Neil Thomas’ book, One Hour Wargames, is worth buying for the scenarios if nothing else. It includes 30 different scenarios of all sorts – symmetric, asymmetric, full terrain, open field, delaying actions, you name it. While they are written specifically for the rest of the rules in the book, they are presented in a format simple enough to use with any mass battle ruleset. For this campaign, in the manner of our people, we simply rolled a d30 to choose an initial skirmish.
The dice indicated that the first battle fought in the Necromancer War was an assault by the Necromancer King’s forces to secure two strongpoints just inside the Targar Kingdom (Scenario 21 – Twin Objectives). The first objective consisted of a high hill in the center of the plains and an adjacent fortified farmstead.
The Necromancer King’s main force arrived en masse. Alerted by an outpost on the hilltops, the Targars scrambled to put together a delaying force and managed to fortify the outpost with a full unit of heavily armed men-at-arms. Although not caught completely unaware, the Targars could not match the sheer numbers of their undead foes. (In this scenario the attacker gets 6 units to the defender’s 4, but only wins the game by controlling both objectives by the end of Turn 15.)
The human slave-knights of the Necromancer King rode forth to assault the farmstead while his foot mounted left wing prepared to take the hills to their left. For their part, the Targars made move to sweep around to their own left, in the hopes of providing support for the men-at-arms under heavy (but ineffective) bowfire.
The Necromancer King’s forces would have none of that, and quickly swung to their left to cut off the relief force. Meanwhile, his animated zombies (read: levies) slowly maneuvered around the hillside looking for a flanking attack.
|That left arrow should be red.
By the time the foot sloggers finally managed to find the Targar men-at-arm flank, a full line of the Targar First Knights arrived at almost the same time, slamming into their rear and inflicting heavy casualties. At the same time, the impetuous Targar Second Knights charged the Necromancer’s Thrall Knights on the right.
Battle now joined in full, the Necromancer King focused all his might on the exposed Targar First and Second Knights, even managing to charge the already engaged First Knights in their rear.
While the men-at-arms successfully dispatched the first of the zombie units, their supporting knights fared poorly out in the open. The Second Knights, increasingly desperate to connect with the First Knights managed to defeat the undead Thralls in open battle…
…but were immediately set upon by a second unit of thrall knights.
Grossly outnumbered an exhausted from their just completed fight, the Targar Second’s defeat was inevitable. The loss of a second zombie unit at the hands of the men-at-arms was minor comfort as zombies are much more replaceable than the cream of the Targar nobility.
Down to just the Targar Third Knights in the farmstead and the men-at-arms holding the hill, the day’s battle favored the Targars. They had successfully held out until mid-day, still maintained control of both strongpoints, and had depleted their foe’s strength by half. At this rate, the Targar general, High Lord Sisterbanger, could almost feel the weight of a new medal of heroism hanging from his chest. Even the massing forces of the Necromancer King headed his way couldn’t dim his spirits…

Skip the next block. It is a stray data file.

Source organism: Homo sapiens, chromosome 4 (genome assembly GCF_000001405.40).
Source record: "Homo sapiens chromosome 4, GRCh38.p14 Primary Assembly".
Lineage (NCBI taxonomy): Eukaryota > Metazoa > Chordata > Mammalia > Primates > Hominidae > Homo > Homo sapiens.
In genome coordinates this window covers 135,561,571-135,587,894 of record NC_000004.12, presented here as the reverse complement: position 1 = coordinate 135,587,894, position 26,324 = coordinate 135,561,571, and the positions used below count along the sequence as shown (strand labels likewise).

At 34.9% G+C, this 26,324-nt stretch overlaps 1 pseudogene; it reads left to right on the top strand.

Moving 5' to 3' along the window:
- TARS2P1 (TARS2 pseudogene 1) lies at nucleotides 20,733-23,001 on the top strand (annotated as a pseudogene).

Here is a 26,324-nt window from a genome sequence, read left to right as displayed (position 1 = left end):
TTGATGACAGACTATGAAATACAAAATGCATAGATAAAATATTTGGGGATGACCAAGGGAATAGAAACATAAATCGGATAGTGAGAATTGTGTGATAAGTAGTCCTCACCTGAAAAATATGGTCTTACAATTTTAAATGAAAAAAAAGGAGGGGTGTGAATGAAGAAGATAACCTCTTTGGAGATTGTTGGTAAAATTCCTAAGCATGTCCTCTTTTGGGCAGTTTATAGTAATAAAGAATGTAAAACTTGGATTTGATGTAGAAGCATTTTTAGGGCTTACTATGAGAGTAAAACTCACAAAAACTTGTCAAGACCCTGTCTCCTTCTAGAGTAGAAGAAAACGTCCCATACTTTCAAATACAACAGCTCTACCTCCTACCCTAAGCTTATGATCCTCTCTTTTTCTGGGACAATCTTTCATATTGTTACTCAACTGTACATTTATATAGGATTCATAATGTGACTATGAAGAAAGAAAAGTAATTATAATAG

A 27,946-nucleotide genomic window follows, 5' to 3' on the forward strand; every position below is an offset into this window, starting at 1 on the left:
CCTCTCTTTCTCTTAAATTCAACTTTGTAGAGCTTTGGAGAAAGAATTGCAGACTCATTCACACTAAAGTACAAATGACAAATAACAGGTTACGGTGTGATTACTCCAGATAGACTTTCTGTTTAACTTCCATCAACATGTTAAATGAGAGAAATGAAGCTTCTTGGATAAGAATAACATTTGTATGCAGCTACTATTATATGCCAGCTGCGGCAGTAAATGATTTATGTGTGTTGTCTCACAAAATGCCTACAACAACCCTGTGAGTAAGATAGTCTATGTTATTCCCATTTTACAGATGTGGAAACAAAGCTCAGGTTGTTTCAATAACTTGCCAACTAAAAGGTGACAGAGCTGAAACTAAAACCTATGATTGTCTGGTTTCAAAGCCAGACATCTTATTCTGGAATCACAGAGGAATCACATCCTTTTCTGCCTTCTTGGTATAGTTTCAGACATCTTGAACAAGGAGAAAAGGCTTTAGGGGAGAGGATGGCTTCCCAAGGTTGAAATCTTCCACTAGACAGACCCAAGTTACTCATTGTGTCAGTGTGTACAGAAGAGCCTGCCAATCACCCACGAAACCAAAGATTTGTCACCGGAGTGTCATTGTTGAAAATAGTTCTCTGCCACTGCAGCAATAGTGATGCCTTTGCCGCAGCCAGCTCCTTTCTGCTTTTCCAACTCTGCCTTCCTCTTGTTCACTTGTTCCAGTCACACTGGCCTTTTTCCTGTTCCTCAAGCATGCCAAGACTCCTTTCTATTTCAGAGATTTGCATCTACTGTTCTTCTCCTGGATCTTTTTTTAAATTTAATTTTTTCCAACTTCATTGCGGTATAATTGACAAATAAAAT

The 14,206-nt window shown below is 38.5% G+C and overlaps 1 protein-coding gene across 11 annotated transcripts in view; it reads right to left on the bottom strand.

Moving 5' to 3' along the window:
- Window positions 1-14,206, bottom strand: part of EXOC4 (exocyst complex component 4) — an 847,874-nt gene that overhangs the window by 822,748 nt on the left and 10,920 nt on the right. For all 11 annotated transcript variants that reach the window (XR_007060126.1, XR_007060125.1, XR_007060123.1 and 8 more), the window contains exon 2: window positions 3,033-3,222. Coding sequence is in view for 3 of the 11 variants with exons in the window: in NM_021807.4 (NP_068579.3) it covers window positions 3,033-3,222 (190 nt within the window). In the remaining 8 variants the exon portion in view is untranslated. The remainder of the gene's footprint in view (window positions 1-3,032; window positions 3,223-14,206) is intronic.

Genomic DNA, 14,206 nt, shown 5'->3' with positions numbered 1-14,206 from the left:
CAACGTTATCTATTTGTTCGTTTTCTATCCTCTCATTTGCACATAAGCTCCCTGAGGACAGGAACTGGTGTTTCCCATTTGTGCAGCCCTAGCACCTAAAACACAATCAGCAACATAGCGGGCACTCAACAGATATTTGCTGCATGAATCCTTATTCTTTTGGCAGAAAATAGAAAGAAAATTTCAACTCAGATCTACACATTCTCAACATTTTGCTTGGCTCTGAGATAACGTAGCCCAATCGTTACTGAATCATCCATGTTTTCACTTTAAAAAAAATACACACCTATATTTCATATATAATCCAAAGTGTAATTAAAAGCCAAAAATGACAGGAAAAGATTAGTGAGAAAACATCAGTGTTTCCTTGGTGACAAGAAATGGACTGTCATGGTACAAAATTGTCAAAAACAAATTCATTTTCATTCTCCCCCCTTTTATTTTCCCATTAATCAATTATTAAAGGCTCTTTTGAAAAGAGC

…and that’s when disaster struck. His cousin, The Duke of Incessuaria, had long resented being given command of the less prestigious redoubt – a true and glorious nobleman should ride to battle in style. Not to be outdone by his cousin, the Duke immediately quit the hillside to march to High Lord Sisterbanger’s “rescue”.
Quickly sensing a way to recover the initiative in the fight, the Necromancer’s General ordered the archers to serve as a screening force…
…while his knights secured the farmstead. The Duke of Incessauria contacted the screening force of archers to no avail.
Although the skeletal archers would quickly wilt before the blades of the Duke, they survived long enough to leave him exposed and alone on the battlefield. Too late, the Duke of Incessuaria realized his mistake.
His men finished off the archers before them with no time left to shift and face the onrushing Thrall Knights of the Necromancer King. The Knights impacted the Targar exposed flank and wiped them out almost to a man.
If only the Duke had stayed put, per his clear and simple orders, his force of heavy infantry (half damage due to armor) could have weathered many a charge safe on the hill (another half damage due to the fortifications) until sunset forced an end to the fight. The hills were a good two turns away from the farmstead, which would have meant holding out for just two more turns – easy enough when your foe cannot flank you and can only do one or two points of damage each turn.
Instead, the way was opened for the full might of the Necromancer King’s forces to drive deep into the heartland of the Targar Kingdom. As a result of the win, the Necromancer will get to choose which side of the next randomly determined scenario he wants to play.